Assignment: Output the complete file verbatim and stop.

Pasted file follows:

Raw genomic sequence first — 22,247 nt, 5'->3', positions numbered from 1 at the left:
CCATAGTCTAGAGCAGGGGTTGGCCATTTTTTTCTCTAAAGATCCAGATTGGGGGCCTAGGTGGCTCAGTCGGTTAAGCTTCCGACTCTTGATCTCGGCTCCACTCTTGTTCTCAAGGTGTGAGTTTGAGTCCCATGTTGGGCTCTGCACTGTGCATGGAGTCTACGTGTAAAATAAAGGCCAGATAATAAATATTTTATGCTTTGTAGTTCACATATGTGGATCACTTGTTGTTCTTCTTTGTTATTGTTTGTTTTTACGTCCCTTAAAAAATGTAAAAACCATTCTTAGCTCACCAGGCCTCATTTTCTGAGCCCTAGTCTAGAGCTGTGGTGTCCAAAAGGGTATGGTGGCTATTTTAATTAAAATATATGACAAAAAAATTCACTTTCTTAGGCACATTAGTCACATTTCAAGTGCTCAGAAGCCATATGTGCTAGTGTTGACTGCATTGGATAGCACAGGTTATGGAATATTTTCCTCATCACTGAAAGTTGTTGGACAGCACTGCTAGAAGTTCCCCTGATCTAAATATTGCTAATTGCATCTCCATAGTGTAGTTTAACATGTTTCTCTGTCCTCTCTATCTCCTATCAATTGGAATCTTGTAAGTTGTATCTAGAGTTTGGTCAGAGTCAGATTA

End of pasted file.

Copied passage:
Raw genomic sequence first — 22,247 nt, 5'->3', positions numbered from 1 at the left:
CCATAGTCTAGAGCAGGGGTTGGCCATTTTTTTCTCTAAAGATCCAGATTGGGGGCCTAGGTGGCTCAGTCGGTTAAGCTTCCGACTCTTGATCTCGGCTCCACTCTTGTTCTCAAGGTGTGAGTTTGAGTCCCATGTTGGGCTCTGCACTGTGCATGGAGTCTACGTGTAAAATAAAGGCCAGATAATAAATATTTTATGCTTTGTAGTTCACATATGTGGATCACTTGTTGTTCTTCTTTGTTATTGTTTGTTTTTACGTCCCTTAAAAAATGTAAAAACCATTCTTAGCTCACCAGGCCTCATTTTCTGAGCCCTAGTCTAGAGCTGTGGTGTCCAAAAGGGTATGGTGGCTATTTTAATTAAAATATATGACAAAAAAATTCACTTTCTTAGGCACATTAGTCACATTTCAAGTGCTCAGAAGCCATATGTGCTAGTGTTGACTGCATTGGATAGCACAGGTTATGGAATATTTTCCTCATCACTGAAAGTTGTTGGACAGCACTGCTAGAAGTTCCCCTGATCTAAATATTGCTAATTGCATCTCCATAGTGTAGTTTAACATGTTTCTCTGTCCTCTCTATCTCCTATCAATTGGAATCTTGTAAGTTGTATCTAGAGTTTGGTCAGAGTCAGATTA